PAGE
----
Considering whether the staff valiantly performing in character costumes are thwarted RADA** graduates
Not minding the circuitous walks between attractions because they boost the step count on my fitness tracker
But such churlish thoughts are vanquished by lunchtime, supplanted by the childish sense of wonder that results from strolling, Gulliver-like, among miniature models of famous landmarks from around the world.
Despite the 17,777 paces notched up by my step counter by bedtime, I leave the park feeling rejuvenated. Expensive though Legoland may be, at least it’s cheaper than Botox.
*For non-British friends, I should explain that an INSET day is an In-Service Training Day during the school term, when the teachers go to school but the pupils do not. Each school has theirs at different times, so it provides the perfect day to take your kids to a popular attraction that is normally swamped at weekends.
**RADA is a leading British school for actors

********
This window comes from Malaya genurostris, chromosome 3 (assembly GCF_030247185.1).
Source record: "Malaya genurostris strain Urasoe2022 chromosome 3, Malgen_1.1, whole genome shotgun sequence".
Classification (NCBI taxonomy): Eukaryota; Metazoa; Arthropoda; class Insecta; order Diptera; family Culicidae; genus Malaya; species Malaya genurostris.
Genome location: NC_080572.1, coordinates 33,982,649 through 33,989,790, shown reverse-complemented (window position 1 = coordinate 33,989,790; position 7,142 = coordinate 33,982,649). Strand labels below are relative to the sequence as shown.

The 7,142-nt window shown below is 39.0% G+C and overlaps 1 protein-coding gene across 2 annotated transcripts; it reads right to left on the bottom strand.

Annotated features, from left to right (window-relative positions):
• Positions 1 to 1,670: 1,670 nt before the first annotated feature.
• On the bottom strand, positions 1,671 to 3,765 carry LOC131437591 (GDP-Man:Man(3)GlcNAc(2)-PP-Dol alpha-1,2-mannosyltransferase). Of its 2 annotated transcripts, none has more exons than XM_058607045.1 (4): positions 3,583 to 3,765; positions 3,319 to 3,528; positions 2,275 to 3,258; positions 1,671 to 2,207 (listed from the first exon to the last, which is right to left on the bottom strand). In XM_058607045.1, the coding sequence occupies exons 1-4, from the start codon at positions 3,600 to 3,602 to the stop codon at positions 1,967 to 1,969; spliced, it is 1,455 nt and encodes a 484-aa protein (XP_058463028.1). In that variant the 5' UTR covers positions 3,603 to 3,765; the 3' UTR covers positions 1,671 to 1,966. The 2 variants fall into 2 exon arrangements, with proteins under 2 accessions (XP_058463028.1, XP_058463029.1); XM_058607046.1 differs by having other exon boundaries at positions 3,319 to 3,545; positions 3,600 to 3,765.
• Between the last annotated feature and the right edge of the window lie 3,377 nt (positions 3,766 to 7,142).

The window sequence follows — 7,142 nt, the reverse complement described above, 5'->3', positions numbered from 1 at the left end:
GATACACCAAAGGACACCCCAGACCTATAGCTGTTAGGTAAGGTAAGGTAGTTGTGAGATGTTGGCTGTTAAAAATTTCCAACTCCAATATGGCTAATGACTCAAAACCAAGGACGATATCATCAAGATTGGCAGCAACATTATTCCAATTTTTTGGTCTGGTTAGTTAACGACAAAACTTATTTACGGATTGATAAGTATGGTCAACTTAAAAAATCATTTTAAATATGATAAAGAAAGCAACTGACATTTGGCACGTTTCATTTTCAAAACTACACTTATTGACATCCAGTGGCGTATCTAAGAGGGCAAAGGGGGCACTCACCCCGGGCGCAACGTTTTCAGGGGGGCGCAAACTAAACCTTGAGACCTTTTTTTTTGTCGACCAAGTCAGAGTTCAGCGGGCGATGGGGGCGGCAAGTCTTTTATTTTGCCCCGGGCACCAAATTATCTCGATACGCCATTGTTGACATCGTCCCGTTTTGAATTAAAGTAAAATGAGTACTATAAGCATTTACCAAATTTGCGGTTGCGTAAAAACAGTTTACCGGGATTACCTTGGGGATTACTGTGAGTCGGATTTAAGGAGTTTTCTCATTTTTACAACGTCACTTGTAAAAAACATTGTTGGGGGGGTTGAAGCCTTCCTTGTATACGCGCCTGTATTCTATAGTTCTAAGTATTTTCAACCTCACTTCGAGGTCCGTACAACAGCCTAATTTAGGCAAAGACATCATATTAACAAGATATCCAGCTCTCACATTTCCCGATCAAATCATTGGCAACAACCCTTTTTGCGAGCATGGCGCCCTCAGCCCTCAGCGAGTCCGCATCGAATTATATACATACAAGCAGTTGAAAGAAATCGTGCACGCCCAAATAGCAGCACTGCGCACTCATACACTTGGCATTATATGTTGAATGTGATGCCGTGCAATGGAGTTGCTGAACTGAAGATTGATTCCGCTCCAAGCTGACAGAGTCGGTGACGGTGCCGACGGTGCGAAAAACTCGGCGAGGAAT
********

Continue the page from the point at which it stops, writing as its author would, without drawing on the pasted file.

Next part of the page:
My collected columns from Hawkesbury Parish News 2010-2015, is available as an ebook and in paperback.
A post about one of the milestones in my Sophie Sayers Village Mysteries series
This is the beautiful shoulder bag that I bought this summer at the Harris Tweedshop in Inverness this summer. It’s the repository for my research for the eighth book in my Sophie Sayers Village Mystery series.
Regular readers of this blog may remember that I’d planned to make it only (!) a seven-book series, but this summer’s trip to the Highlands planted an indelible germ of an idea for an eighth adventure following on after the seven-book cycle has run the course of the village year.